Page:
What does my internship need to include? How long should it last? How many hours do I need to work?
- Internships must be at least seven weeks long and can last up to 14 weeks. (They can actually be longer, but only the hours contained within a semester count toward the credit you earn.)
- You must work at least 150 hours total to earn credit. Please note that even if you complete 40 hours per week and reach the 150-hour mark four weeks into the internship, you are still required to work at least seven weeks as noted above. Please also make sure that you finish your position at a time that is convenient for both you and your employer—don't check out simply because you have met the work-hour requirement. For work-hour requirements for different credit levels, please see the "Credits" section of this site.
- The position should be relevant to your major. Most students choose something related to their emphasis, although that is not required.
- The position may be paid or unpaid. Some employers who offer unpaid internships will require confirmation from the university that you will be receiving academic credit. If yours does, please request that verification from Sister Melissa Bair, the Communication Department's internship coordinator. In your message to her, please include the following:
- A copy of the application you submitted to the Academic Discovery Center
- The name of the company contact to whom the letter should be addressed
- His or her mailing address (even if the letter will be delivered digitally)
- Details about the format in which you need the letter (hard copy or PDF)
- Details about whether you'll send it or whether you need Sister Bair to send it
- Internship providers must be in a position to provide any equipment or other resources a student might need in his or her responsibilities with the organization. Communication Department equipment and resources cannot be used for internships.
- The position may be an onsite or remote one. Please keep in mind that in either scenario, you'll want to seek opportunities to network with your colleagues.
- The position may not be a retail or summer-sales job. In addition, please note that while the Disney Internship program offers some great opportunities, it does not meet the university's criteria for academic credit.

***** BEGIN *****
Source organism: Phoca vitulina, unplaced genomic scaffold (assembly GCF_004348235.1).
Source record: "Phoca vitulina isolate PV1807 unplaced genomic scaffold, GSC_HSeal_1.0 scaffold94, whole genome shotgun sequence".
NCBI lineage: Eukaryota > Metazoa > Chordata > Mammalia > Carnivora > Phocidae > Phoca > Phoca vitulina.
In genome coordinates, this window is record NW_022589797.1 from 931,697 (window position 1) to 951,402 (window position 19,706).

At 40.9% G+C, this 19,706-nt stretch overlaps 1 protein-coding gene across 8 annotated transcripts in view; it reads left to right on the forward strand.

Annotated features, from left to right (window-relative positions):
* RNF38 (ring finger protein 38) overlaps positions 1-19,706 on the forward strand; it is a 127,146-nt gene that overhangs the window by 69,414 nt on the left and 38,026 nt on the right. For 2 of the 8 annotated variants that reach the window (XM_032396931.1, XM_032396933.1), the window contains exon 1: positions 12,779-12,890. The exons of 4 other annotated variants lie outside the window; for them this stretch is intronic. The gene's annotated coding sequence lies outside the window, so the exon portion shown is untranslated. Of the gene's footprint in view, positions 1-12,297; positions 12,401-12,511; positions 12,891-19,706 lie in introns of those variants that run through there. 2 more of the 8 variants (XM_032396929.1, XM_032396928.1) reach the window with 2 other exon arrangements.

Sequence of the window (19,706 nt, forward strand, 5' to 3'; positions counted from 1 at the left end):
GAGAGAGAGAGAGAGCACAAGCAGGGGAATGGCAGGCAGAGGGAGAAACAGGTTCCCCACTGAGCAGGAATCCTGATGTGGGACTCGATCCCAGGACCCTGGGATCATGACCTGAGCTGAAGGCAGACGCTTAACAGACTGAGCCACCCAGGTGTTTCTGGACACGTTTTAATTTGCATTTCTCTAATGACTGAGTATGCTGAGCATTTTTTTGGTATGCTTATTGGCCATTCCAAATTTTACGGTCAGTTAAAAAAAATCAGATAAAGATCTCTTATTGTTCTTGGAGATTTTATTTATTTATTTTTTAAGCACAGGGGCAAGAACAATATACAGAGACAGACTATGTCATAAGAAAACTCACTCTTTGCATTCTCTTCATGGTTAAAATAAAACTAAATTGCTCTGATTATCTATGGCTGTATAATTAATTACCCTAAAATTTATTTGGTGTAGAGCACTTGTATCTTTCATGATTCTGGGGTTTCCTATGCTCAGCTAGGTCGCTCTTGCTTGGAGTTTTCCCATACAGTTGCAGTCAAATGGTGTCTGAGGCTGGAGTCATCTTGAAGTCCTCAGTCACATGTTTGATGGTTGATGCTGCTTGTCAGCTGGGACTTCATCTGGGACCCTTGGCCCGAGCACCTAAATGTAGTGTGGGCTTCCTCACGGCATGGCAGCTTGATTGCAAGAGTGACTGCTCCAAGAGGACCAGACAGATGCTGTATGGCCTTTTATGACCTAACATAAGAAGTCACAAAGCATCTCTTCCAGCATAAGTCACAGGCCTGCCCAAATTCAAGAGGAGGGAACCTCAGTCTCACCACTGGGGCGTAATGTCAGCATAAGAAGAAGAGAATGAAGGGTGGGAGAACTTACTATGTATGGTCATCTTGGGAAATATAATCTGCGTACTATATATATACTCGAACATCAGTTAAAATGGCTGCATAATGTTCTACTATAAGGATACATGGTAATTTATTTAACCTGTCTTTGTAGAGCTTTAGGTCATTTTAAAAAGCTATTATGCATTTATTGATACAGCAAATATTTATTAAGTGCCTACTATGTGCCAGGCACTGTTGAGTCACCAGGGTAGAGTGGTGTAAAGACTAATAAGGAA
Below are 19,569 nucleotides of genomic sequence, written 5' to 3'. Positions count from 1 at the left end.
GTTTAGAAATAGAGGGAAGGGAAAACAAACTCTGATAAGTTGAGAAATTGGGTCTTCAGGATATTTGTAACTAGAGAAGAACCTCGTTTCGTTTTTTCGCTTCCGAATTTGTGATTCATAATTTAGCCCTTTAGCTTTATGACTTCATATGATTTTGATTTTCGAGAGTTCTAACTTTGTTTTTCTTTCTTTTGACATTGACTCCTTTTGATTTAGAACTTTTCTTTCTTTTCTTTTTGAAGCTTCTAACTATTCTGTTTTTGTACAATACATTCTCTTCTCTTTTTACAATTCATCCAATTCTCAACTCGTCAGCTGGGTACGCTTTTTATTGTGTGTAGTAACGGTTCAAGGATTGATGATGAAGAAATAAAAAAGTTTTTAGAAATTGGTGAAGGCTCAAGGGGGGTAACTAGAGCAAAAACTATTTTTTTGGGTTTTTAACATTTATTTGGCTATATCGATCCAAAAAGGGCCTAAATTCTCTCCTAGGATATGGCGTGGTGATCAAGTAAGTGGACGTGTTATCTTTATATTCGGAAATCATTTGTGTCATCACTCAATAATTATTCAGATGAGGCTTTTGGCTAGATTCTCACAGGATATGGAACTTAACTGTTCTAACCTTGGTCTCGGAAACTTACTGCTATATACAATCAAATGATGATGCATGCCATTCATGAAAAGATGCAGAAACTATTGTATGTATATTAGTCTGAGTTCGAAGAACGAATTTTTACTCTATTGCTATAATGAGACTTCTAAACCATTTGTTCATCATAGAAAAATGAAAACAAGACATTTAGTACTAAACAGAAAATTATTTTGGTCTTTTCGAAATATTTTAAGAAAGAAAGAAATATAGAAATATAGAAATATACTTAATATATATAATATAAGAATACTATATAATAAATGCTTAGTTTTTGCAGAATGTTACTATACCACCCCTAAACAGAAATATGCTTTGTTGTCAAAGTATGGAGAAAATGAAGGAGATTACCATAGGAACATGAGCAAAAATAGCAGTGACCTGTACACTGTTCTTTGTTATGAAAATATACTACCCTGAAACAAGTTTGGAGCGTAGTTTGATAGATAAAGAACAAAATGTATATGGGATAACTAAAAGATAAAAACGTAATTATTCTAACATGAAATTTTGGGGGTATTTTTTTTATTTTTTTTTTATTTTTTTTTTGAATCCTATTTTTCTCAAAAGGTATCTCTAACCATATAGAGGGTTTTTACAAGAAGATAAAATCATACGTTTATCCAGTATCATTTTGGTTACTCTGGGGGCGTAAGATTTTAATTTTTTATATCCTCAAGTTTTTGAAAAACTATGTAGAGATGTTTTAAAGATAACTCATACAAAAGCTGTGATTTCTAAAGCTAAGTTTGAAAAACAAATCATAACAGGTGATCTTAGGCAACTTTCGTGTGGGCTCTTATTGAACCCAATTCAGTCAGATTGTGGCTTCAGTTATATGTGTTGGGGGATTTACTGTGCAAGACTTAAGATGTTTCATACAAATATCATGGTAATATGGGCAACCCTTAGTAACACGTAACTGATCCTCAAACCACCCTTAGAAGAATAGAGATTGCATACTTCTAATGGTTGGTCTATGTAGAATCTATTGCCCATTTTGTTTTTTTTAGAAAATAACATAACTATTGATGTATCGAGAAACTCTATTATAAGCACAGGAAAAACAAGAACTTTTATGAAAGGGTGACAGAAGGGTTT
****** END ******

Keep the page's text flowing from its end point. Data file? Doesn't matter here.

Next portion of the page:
- You should have a supervisor at work to whom you report. This person must be trained in communication and have a communication function/title so that you are receiving industry-specific mentoring. If you find a position in which your supervisor wants you to fill a communication role but is not trained in communication himself or herself, the position will not be approved as an internship. You might, however, be eligible to receive practicum credit for such an experience. For instance, a restaurant manager might be able provide a great social-media position for you in promoting her business, but since her role is not a communication-centric one, the position she offered you would not count as an internship. On the other hand, if you were working for a hospital creating a newsletter being supervised by the director of marketing, that position would be eligible for internship credit. If your supervisor is a family member or friend, you need to disclose this on the Initial Internship Approval form, discussed in the "Application to Receive Credit" section.
- On-campus communication jobs can, in some instances, work as internships when they are full-time, paid positions completed during your off-track. The position must be designated as an internship by the university. You can find out about campus positions designated as internships from internship office. If you wish to propose that a particular campus position become an internship, contact the internship office for detailed instructions.
- Each student needs just one internship credit to meet graduation requirements but can accrue up to three total internship credits over the course of his or her time at BYU-Idaho.
- Students wishing to complete multiple internships with one employer must have a different role or job description during each semester during which they apply for credit. For instance, if you are designing a website one semester and receive internship credit for that role, you might ask your employer if you could design print material the next semester. Of course, you are welcome to maintain the same position over several semesters-after all, longevity in a job is impressive on a résumé. You just wouldn't be able to receive credit for more than one of those semesters.
|Academic Discovery Center: Career Services
|Academic Discovery Center: Internship Office
|Sister Melissa Bair, Communication Department Internship Coordinator
Companies with more than 100 employees made full-time job offers to 69 percent of their interns in 2012. —Internships.com
Communication Department Academic Internship Coordinator
Melissa Bair - Office: 114B Spori - Phone: 208-496-3689